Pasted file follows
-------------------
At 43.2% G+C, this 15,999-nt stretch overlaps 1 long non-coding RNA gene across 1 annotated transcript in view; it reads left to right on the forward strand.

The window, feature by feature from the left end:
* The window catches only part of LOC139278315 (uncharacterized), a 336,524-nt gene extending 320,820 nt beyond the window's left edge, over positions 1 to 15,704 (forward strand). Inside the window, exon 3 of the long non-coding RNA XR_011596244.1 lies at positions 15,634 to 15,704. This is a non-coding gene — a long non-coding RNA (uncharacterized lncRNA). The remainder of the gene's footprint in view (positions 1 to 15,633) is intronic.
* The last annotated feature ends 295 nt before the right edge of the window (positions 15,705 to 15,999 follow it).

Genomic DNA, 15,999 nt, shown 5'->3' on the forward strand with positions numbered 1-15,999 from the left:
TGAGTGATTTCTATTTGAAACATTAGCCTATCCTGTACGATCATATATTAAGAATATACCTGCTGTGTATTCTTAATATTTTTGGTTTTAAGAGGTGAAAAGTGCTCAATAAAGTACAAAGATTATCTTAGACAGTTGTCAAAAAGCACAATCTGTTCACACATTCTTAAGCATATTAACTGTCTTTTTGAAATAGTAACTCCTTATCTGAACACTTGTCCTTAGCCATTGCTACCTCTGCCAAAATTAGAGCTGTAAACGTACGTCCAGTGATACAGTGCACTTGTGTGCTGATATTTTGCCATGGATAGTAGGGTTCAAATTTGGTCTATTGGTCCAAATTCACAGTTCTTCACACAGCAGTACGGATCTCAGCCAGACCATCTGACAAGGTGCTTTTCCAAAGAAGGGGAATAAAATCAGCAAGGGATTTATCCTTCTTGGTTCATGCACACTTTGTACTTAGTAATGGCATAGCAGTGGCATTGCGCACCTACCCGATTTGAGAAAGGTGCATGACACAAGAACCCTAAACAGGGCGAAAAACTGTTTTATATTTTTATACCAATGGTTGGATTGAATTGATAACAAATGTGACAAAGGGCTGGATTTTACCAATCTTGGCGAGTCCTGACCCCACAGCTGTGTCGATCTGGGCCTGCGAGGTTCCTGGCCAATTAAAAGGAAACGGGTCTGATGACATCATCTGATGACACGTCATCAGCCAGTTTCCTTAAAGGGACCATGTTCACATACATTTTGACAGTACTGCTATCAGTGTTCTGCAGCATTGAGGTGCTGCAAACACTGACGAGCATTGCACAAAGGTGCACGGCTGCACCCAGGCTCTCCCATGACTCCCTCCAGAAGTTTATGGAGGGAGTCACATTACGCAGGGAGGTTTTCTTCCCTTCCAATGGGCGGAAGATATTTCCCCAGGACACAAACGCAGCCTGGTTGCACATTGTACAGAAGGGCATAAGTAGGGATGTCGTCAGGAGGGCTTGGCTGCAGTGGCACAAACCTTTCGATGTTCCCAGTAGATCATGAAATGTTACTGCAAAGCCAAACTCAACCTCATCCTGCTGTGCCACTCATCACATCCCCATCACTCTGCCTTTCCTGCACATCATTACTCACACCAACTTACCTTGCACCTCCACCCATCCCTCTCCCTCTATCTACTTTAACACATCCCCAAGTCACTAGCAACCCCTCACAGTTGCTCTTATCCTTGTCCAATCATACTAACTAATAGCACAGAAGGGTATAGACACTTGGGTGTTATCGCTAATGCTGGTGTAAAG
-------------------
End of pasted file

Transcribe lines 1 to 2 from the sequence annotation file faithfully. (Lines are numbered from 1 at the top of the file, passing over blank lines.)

At 43.2% G+C, this 15,999-nt stretch overlaps 1 long non-coding RNA gene across 1 annotated transcript in view; it reads left to right on the forward strand.

The window, feature by feature from the left end: